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Different Woods and their Sounds

Discussion in 'Basses [BG]' started by greg_huff, Nov 12, 2005.

  1. greg_huff


    Nov 12, 2005
    Hey guys, im greg, and im brand new, so i just wanted to start off by saying hi to you guys and I look forward to talking to you guys.

    Right, well, down to my question.

    Ive been totally GASing for a Valenti since the moment I set eyes onto the one that Poon got, and so I was wondering what the differences in tone that you would get between different types of wood that are available. I know that from playing a variety of different basses that different woods for basses make the tone quite different, so I was just wondering if you guys could fill me a little bit more in-depth about that, as I'm starting to save my pennies for one of Nino's amazing basses and so I wanted to know more about different woods and their effect on tone.

    Anyways, I just wanna thank you guys in advance, and I would appreachiate all of your :help:

  2. KJung

    KJung Supporting Member

    Welcome to TB. Nino does make a very nice bass.

    There are tons of threads around talking about different types of wood and general sounds. However, its sometimes hard to find the consice info you are looking for, since threads tend to wander a bit.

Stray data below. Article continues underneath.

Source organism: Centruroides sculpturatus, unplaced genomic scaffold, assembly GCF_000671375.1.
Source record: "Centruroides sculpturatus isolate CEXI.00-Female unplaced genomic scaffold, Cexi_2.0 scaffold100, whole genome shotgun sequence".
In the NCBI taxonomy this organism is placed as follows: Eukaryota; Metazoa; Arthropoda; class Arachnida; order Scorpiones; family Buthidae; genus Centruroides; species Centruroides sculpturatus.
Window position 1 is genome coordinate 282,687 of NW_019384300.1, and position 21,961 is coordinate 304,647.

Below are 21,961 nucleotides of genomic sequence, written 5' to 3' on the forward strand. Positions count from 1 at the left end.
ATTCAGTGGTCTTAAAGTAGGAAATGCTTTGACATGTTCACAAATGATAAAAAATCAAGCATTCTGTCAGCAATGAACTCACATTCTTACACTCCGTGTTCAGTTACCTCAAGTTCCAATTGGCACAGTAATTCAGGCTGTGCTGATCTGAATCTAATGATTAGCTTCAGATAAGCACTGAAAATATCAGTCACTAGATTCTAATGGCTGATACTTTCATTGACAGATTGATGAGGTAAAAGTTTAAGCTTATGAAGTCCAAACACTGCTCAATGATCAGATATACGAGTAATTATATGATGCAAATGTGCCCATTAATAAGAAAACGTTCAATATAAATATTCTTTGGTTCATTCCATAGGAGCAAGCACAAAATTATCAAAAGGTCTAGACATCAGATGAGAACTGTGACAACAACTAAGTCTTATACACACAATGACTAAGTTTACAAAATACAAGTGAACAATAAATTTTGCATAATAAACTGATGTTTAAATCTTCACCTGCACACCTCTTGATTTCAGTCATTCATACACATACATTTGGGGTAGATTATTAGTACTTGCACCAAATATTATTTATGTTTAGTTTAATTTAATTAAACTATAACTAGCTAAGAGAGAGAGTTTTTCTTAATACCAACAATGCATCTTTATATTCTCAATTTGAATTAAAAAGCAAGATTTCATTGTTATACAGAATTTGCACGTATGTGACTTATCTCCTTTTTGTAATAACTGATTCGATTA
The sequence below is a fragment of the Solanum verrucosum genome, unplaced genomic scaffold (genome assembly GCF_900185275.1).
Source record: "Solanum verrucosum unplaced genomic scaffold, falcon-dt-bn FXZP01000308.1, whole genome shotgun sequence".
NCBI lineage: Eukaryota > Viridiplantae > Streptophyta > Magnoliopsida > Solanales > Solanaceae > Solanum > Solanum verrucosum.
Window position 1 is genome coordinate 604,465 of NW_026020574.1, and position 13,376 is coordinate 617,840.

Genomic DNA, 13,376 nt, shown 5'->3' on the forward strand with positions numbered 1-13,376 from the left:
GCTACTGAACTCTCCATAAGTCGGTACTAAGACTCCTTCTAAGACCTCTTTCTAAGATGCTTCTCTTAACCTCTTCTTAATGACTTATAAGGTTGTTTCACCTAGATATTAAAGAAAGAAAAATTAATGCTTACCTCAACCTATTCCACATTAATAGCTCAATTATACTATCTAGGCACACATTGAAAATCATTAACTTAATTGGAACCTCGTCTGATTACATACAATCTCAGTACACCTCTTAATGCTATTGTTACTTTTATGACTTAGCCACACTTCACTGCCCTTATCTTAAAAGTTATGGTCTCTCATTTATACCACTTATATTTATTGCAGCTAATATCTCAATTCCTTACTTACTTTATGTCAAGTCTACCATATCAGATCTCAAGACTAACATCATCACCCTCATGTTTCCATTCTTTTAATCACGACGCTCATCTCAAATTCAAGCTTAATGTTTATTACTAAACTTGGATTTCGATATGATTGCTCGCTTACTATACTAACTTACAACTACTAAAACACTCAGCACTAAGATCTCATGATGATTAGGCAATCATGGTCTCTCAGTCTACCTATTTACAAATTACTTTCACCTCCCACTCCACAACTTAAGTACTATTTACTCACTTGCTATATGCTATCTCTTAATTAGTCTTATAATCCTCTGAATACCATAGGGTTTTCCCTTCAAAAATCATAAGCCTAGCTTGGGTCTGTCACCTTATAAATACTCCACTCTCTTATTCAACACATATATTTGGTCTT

Here's a very, very basic description of some popular 'Fender' type wood combo's. Also, PM Nino... he's a TBer and seems to be a very nice guy... he would be the expert on what sounds different woods give his basses. That being said...

    Ash body/Maple fretboard... this wood combo tends to be somewhat bright and maybe a touch 'scooped' sounding. Used in lot's of classic 70 J Basses. Very good if you like to slap... my favorite combination. Ash comes in very different weights... swamp ash is very light and sounds a bit more open.... a little more scooped.... heavier ash provides huge fundamental (lot's of punchy bottom).

    Alder/Rosewood board... the classic 60's wood combo... warm... a little mellower with more mid punch.

    Ebony fretboard... a lot of players feel this is a great compromise between RW and Maple... still very quick and bright... but a little warmer than Maple with a little more 'zing' than rosewood.... looks really nice with a light color or natural body.

    These differences can be somewhat subtle, since pickup type and placement, weight of wood, preamp, etc. can have a large impact.
  3. ii7-V7


    Aug 4, 2002
    Baltimore, MD
    Descriptions of tonewoods are general. What I mean by that is one ash/maple combo will sound different from the next. So, just because you have a mohagony body with a Maple top doesn't mean that you instrument will sound like a les paul.

    There are tons of places on the internet with good descriptions of tonewoods, but this is the best that I have stumbled across.